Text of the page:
May 16, 2018

Home sales increase, inventory at record lows

Buyers snapped up homes in April at a pace that is barely allowing new listings to sustain an already historic low inventory.

Northeast Tennessee Association of Realtors® (NETAR) President Aaron Taylor said the 11-county region monitored by the association's Trends Report had 3.4 months of inventory at the end of April. And, only two city markets had more than a three-month supply of homes for sale. "Six months of inventory is the benchmark for normal market conditions – something we've seen only twice in the past 13 months."

"There were 928 new listings in April and 878 new accepted contracts," Taylor said. "A 2.2% listing growth rate won't appreciably improve an overall inventory already 23.8% lower than it was last year," he added. "You can get a better picture of the situation if you compare the current inventory to what it was during the same month in 2016 – a period when inventory was typical for our region." At the end of April, there were 2,500 active listings compared to 4,088 in April 2016.

There were 544 closings on single-family resales in April, up 5.4% from April last year. So far this year closings are 8.8% better than the first four months of last year. Closings on townhomes and condominium sales totaled 47, down 22 from April last year. Year-to-date there have been 158 closings, 14 fewer than the first four months of last year.

April's single-family average sales price was $165,790, down $3,764 from last year. The year-to-date price trend shows it's 6.9 percent ($10,992) better than last year. The average condo sales price was $140,168, up 3.9% from April last year but the year-to-date trend is down 5 percent.

Prices haven't dramatically increased despite the inventory shortage, so far. "Our big issue is availability, not affordability," Taylor said. One of our biggest concern is buyers – especially first-time buyers - will become frustrated with the availability of the product on the market and decide to continue renting or to wait for better inventory conditions. Simply put, we need more listings, and the market is prime for owners who have considered selling but are still on the sidelines."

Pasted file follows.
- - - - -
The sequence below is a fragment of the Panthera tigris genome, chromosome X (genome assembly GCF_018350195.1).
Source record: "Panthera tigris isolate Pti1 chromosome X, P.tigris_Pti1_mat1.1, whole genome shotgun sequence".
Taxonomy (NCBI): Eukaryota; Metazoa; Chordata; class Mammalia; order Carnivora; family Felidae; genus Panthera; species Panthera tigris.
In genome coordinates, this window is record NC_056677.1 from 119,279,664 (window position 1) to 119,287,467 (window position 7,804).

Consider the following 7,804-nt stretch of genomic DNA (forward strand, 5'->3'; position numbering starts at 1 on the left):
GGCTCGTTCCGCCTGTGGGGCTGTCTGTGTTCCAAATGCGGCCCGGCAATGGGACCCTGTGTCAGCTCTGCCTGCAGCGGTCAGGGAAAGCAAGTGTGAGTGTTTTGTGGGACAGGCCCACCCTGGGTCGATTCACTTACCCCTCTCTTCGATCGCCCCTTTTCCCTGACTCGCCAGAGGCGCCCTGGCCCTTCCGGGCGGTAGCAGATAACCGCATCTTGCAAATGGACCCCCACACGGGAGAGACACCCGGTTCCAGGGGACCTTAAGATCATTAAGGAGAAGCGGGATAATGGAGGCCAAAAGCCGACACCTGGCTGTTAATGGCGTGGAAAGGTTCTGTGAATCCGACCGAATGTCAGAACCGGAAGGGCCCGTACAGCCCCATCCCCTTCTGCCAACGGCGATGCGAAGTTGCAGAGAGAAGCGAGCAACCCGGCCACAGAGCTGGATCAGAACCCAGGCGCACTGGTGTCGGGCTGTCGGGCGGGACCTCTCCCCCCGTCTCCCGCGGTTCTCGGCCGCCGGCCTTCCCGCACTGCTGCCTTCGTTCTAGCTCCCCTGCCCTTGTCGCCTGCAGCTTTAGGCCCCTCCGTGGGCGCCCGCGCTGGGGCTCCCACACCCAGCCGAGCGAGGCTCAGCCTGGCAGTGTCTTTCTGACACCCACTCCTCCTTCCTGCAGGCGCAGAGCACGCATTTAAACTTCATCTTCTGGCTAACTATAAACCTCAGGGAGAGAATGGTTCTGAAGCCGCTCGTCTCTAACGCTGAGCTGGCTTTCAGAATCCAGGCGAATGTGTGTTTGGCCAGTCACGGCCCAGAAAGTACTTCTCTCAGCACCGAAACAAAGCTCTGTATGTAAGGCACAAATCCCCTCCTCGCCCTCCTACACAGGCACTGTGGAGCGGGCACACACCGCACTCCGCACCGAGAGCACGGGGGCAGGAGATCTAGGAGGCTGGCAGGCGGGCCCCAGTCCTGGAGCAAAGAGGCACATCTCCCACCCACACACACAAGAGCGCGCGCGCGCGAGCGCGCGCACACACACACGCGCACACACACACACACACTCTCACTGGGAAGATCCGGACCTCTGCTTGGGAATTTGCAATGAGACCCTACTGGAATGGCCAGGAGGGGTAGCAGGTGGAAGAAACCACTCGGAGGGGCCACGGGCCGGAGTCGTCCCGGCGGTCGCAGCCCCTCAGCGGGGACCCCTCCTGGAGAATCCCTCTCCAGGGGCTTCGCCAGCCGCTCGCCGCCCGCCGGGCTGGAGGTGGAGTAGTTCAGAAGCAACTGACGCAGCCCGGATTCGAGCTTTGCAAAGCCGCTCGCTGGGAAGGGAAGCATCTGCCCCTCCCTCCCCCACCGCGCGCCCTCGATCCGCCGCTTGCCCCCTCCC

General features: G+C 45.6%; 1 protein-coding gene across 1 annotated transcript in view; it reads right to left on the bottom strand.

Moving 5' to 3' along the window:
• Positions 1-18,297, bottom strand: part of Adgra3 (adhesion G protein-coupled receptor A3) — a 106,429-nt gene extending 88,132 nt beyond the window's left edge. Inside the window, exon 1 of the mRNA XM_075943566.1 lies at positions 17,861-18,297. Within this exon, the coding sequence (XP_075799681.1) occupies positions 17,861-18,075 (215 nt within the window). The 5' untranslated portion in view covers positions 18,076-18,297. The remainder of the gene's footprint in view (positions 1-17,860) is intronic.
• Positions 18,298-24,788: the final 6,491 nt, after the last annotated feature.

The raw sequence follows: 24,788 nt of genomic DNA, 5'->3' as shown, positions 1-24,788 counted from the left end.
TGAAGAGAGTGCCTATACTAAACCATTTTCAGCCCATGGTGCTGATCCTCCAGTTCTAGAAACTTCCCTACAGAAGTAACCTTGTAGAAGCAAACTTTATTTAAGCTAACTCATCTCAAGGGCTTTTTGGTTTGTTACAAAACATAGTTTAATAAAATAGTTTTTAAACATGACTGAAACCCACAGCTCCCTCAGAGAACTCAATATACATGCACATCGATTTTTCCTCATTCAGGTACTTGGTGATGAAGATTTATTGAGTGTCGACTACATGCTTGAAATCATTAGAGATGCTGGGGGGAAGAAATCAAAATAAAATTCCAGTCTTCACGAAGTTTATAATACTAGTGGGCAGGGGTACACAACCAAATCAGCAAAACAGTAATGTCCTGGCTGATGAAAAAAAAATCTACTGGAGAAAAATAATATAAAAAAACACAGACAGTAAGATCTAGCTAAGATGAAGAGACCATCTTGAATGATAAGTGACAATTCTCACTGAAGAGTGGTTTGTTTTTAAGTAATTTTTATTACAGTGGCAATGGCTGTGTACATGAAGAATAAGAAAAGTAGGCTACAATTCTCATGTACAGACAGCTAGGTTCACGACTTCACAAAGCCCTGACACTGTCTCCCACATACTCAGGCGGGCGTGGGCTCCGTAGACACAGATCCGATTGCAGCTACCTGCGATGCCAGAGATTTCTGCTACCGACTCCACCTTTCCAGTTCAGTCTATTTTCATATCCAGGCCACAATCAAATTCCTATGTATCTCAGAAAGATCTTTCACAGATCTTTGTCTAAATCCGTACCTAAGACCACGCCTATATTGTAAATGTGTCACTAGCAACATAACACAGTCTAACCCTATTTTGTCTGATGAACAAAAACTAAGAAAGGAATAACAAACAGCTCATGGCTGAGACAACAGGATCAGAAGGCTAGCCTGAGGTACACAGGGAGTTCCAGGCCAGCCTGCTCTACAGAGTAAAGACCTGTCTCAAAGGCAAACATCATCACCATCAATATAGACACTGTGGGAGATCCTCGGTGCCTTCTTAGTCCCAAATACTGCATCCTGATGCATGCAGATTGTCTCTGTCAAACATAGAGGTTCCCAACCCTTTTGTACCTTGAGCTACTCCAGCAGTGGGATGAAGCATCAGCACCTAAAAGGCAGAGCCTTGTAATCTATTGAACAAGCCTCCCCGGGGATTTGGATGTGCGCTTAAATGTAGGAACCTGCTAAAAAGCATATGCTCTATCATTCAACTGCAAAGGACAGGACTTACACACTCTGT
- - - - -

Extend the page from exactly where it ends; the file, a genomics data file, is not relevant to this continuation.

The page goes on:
Here's a capsule look at local market tends based on the year-to-date city and county single-family resales and average prices compared to the first four months of last year:


Kingsport: Sales 231, up 37. Avg. price - $173,316, up $7,149.

Johnson City: Sales, 228, down 5. Avg. price - $210,895, down $14,403.

Bristol, TN: Sales 87, down 2. Avg. price - $149,882, up $6,539.

Greeneville: Sales 65, up 9. Avg. price $134,294, up $4,924.

Bristol, VA: Sales 56, up 7. Avg. price - $115,458, up $10,177.

Erwin/Unicoi: Sales 48, up 1. Avg. price - $150,758, up $24,265.

Elizabethton: Sales 47, up 1. Avg. price - $121,614, up $9,497.


Sullivan: Sales 570, up 60. Avg. price - $166,638, up $7,826.

Washington, TN: Sales 482, up 4. Avg. price $215,364, up $13,537.

Greene: Sales 204, up 24. Avg. price $149,806, up $8,558.

Hawkins: Sales 173, up 24. Avg. price $154,511, up $16,731.

Carter: Sales 150, up 1. Avg. price $135,396 up $6,291.

Washington, VA: Sales 126, up 10. Avg. price $179,838, up $17,842.

Wise: 56, up 10. Avg. price $105,514, up $6,308.

Johnson: Sales 41, up 18. Avg. price $214,505, up $105,043.

Scott: Sales 32, down 3. Avg. price $80,051, down $31,651.

Lee: Sales 14, up 3. Avg. price $79,503, up $, 8,266.

NOTE: Johnson County's year-to-date high average sales price change and Scott County's low are both residual effects of outlier sales

NETAR counts city sales as those in high school zones. City sales and price data are included in the county totals.